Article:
Don’t Forget About Your Website—

You likely have a website or blog or some other online presence. This is a perfect place to insert a message to readers, asking them to review your books. Go out of your way to make this as easy a process as possible, linking to your books (via UBLs) from a central place.

You can include a note about reviewing your books on your social media profiles as well. Anywhere you have a presence online, make sure you ask. Asking is the important part.

Do Bad Reviews Matter?

“What if I get negative reviews?”

You will. It’s a fact. There are people who will read what you’ve written, and regardless of what anyone else may love about it, they will feel compelled to tear it down as publicly as possible.

Let them.

There is an old-standing ideology about bad press: We worry that if someone is talking negatively about us and our work, others will believe it. And often, that’s true. There will always be those who are willing to believe the worst, based on the opinions of strangers.

But there are ultimately three things you need to do when you get a negative review:

Learn from it—

Negative reviews can be very instructional (even if they aren’t always very nice). You can often learn vital things about your work by considering the negative observations of others. Particularly if you are getting several of those negative reviews, and they’re all mentioning the same things. Those may well be weaknesses for you to shore up.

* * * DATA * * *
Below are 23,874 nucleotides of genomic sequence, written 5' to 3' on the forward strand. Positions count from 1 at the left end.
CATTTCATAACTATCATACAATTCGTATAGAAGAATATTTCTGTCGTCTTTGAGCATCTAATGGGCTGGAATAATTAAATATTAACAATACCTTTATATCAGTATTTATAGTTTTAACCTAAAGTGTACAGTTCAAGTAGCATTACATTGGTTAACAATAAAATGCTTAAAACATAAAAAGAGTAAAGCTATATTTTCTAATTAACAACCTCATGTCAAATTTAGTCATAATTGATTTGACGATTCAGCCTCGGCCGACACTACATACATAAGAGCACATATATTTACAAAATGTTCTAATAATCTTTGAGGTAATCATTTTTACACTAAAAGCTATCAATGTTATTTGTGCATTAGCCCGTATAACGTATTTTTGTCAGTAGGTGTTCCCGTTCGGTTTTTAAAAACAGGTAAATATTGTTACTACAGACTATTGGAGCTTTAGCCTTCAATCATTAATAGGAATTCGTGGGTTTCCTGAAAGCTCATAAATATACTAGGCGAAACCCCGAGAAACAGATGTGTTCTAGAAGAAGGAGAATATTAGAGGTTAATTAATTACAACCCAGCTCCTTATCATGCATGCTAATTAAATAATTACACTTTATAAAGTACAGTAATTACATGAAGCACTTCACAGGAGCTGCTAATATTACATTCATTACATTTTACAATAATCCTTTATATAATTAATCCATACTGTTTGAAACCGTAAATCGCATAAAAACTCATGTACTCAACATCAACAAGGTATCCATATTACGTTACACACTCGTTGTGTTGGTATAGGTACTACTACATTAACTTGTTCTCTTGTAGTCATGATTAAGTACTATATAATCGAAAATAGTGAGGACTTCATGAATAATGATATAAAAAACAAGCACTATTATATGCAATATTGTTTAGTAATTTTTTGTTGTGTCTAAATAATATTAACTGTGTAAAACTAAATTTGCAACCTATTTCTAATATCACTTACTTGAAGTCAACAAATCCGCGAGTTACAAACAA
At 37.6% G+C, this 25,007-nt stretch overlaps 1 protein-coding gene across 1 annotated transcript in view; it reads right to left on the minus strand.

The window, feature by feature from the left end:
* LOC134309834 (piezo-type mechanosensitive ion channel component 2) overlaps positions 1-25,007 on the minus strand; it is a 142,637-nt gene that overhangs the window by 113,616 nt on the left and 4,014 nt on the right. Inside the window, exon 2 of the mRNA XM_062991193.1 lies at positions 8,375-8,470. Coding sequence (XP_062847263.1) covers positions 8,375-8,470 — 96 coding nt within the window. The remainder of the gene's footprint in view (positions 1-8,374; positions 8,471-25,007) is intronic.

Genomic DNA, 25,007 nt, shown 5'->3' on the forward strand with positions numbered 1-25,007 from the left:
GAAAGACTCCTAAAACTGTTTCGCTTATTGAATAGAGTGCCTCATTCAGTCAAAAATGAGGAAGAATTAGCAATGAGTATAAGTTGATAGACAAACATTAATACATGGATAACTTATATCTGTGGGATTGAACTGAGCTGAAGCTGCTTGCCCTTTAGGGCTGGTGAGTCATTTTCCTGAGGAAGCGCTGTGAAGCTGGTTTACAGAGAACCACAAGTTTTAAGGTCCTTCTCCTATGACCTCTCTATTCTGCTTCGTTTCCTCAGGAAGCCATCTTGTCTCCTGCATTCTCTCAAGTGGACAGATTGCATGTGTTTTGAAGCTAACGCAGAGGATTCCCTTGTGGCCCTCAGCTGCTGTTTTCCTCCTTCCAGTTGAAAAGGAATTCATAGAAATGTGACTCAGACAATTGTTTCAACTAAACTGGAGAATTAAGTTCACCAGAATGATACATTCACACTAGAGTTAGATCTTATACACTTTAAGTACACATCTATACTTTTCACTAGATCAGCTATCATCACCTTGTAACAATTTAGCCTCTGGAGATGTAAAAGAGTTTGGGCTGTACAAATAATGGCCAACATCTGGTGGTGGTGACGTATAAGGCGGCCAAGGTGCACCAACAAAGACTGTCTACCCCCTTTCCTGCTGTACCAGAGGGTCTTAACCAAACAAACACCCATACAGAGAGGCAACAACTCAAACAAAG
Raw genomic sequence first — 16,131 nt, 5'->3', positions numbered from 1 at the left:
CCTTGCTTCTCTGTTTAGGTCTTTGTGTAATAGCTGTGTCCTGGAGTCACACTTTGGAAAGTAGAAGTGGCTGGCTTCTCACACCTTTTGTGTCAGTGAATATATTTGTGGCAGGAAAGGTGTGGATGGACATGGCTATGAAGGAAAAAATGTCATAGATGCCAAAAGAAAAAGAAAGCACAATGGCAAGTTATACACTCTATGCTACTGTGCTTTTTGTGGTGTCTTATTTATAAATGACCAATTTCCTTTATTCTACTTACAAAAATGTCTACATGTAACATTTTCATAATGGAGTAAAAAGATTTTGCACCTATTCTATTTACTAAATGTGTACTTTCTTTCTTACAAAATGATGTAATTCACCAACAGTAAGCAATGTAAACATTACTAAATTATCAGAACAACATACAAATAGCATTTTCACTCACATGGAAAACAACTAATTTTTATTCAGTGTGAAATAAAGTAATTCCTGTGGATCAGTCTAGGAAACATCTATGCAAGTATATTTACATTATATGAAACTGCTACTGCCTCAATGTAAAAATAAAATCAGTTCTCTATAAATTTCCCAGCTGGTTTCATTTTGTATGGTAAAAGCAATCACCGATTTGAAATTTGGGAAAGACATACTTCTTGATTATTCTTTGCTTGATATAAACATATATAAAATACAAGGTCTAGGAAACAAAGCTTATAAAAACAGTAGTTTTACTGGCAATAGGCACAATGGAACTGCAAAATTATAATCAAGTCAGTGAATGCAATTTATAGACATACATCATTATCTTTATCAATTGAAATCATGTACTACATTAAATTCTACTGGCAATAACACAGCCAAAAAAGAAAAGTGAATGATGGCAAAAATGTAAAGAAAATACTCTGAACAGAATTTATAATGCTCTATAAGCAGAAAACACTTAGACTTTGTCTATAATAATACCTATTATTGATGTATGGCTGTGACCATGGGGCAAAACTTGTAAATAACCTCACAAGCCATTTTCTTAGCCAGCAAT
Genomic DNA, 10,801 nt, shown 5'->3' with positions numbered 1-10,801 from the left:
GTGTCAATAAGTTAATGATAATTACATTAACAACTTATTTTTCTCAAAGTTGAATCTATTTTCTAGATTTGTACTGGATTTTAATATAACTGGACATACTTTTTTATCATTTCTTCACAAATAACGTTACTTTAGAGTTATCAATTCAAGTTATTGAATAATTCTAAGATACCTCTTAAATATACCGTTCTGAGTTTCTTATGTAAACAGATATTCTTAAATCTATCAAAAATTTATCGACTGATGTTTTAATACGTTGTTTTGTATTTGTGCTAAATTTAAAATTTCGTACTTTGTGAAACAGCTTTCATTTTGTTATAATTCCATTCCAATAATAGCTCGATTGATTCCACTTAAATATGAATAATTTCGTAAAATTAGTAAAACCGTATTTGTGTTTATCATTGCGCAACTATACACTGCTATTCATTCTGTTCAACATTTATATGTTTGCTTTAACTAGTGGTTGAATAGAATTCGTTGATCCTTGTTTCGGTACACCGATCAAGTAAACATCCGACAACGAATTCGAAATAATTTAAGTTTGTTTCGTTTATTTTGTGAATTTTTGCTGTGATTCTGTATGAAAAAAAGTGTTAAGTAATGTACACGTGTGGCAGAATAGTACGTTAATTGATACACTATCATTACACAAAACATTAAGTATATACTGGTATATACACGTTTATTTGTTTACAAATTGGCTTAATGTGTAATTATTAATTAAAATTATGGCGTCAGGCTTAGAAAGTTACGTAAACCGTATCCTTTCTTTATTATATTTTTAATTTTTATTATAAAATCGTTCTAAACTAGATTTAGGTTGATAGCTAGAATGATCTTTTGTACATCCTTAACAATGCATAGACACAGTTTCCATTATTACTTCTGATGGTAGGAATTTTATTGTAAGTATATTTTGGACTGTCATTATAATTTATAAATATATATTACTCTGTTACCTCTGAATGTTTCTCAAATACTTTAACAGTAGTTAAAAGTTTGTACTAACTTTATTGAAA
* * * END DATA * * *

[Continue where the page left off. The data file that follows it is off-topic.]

Go Get Many More Reviews—

Negative reviews can bring down your overall ratings, knocking you off the five-star ladder, but they don’t have to determine your future. The answer to negative reviews is to go find even more reviews. Use that negative as motivation to get three more positives.

And it’s important to note, you shouldn’t do this in a “revenge” mindset. Don’t go out and ask people to trash the poor sob who trolled you online. Don’t report him or her as spam or abusive unless they really are spam or being abusive. Instead, fight negative with positive.

Ignore it—

Nothing says you have to even read a negative review. They’re not all helpful. In fact, sometimes it’s better to just adopt the rule of never bothering to look at negative criticism or feedback.

It’s true you can sometimes learn a lot from critics. But it’s also true that a large percentage of what a critic has to say may have little to nothing to do with your goals and strategy as an author. If negative reviews have a big impact on your sense of motivation and personal value, the very best practice is to skip them.

If you want the value of them, without having to put something hurtful or negative in your brain, ask someone who can be objective, and who knows your goals and your business, to read them and take out the useful bits for you.

The Cardinal Rule: Never Pay for Reviews

Repeat after me: “I will never pay someone to review my book.”